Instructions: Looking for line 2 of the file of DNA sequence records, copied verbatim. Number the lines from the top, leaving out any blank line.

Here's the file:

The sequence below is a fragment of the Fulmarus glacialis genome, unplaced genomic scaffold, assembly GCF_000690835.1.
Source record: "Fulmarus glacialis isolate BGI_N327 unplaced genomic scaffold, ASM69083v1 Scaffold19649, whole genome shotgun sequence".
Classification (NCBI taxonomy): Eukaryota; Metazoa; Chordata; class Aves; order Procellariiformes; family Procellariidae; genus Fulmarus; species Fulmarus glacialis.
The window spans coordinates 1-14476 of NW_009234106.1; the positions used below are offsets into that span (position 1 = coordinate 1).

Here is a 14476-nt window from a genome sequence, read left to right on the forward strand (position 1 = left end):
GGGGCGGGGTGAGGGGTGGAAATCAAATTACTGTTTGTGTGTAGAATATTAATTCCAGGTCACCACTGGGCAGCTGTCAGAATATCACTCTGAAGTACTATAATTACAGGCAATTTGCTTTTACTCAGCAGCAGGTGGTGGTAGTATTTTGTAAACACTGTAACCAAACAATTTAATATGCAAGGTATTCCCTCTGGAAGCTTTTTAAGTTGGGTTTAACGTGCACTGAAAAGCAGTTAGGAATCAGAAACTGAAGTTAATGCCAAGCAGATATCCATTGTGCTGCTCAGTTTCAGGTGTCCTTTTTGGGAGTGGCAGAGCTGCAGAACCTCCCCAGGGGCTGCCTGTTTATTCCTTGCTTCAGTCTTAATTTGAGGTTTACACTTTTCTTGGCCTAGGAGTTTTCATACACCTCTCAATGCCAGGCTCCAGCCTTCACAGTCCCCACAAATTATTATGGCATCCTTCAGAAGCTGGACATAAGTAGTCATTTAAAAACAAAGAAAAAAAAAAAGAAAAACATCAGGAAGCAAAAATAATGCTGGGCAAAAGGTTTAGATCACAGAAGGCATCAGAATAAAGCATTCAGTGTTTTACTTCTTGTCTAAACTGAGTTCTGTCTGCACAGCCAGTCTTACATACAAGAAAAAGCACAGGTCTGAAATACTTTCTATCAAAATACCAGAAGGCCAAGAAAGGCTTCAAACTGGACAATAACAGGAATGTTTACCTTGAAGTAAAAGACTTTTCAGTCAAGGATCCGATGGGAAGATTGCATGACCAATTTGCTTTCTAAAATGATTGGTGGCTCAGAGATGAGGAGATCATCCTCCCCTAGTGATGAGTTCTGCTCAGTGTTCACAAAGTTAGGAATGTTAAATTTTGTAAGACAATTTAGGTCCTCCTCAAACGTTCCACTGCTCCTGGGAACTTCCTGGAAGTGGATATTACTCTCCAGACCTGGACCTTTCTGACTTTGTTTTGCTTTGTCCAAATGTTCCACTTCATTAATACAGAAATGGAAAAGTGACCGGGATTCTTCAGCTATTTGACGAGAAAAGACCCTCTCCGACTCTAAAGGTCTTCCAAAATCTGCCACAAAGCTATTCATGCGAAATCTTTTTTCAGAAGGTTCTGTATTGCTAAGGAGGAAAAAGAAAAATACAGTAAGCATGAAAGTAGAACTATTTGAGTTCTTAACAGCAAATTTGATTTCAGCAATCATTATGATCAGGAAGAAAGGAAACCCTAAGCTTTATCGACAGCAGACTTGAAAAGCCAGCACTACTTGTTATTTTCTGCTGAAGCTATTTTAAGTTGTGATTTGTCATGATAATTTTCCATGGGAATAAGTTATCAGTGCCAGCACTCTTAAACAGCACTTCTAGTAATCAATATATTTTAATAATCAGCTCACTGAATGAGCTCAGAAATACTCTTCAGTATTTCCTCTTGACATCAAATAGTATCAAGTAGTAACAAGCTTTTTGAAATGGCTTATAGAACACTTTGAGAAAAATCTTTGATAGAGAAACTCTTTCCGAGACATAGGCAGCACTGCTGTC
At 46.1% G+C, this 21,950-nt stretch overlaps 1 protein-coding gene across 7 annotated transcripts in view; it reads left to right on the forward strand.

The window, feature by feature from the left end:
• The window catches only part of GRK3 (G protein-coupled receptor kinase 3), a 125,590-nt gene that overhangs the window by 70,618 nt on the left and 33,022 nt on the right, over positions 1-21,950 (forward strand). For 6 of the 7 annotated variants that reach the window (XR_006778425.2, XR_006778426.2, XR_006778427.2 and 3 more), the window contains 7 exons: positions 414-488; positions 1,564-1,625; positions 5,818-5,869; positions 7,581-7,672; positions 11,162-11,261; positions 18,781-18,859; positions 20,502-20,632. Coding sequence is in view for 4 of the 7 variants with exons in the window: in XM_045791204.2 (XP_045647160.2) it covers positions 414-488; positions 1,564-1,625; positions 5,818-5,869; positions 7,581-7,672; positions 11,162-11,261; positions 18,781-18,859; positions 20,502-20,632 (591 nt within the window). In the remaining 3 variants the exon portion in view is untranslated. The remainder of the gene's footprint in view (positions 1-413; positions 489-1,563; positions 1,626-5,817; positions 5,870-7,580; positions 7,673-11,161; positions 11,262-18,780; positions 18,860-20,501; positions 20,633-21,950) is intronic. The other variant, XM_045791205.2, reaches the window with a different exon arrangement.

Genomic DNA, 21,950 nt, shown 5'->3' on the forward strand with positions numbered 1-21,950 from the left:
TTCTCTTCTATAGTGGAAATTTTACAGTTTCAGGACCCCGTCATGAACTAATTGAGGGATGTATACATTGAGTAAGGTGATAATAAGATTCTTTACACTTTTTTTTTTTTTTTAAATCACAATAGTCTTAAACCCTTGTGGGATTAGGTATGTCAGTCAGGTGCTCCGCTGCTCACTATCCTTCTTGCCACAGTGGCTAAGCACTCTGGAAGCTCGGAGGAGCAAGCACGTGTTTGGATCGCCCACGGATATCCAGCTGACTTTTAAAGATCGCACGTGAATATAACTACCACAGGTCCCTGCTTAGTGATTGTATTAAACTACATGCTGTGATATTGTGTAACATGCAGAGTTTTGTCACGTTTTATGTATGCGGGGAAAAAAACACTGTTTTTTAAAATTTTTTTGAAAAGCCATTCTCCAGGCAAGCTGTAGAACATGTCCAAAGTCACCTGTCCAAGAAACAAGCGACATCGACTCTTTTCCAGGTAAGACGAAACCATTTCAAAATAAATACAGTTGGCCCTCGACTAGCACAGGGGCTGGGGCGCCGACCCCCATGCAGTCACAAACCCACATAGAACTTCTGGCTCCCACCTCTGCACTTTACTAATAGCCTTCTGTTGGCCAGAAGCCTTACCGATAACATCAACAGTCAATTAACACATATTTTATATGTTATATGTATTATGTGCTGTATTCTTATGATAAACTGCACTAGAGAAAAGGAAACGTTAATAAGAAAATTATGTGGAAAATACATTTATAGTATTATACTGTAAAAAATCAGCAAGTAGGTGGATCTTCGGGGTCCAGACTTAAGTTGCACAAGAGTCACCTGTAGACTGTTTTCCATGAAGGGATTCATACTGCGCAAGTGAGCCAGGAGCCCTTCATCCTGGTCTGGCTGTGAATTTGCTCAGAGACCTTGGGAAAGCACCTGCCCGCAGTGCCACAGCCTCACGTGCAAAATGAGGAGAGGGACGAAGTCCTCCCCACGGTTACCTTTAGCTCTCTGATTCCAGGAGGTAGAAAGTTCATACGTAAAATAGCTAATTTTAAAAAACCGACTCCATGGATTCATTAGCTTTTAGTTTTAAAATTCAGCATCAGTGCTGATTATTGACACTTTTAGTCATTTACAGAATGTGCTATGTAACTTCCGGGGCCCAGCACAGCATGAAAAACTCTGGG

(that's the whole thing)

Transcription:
Source record: "Fulmarus glacialis isolate BGI_N327 unplaced genomic scaffold, ASM69083v1 Scaffold19649, whole genome shotgun sequence".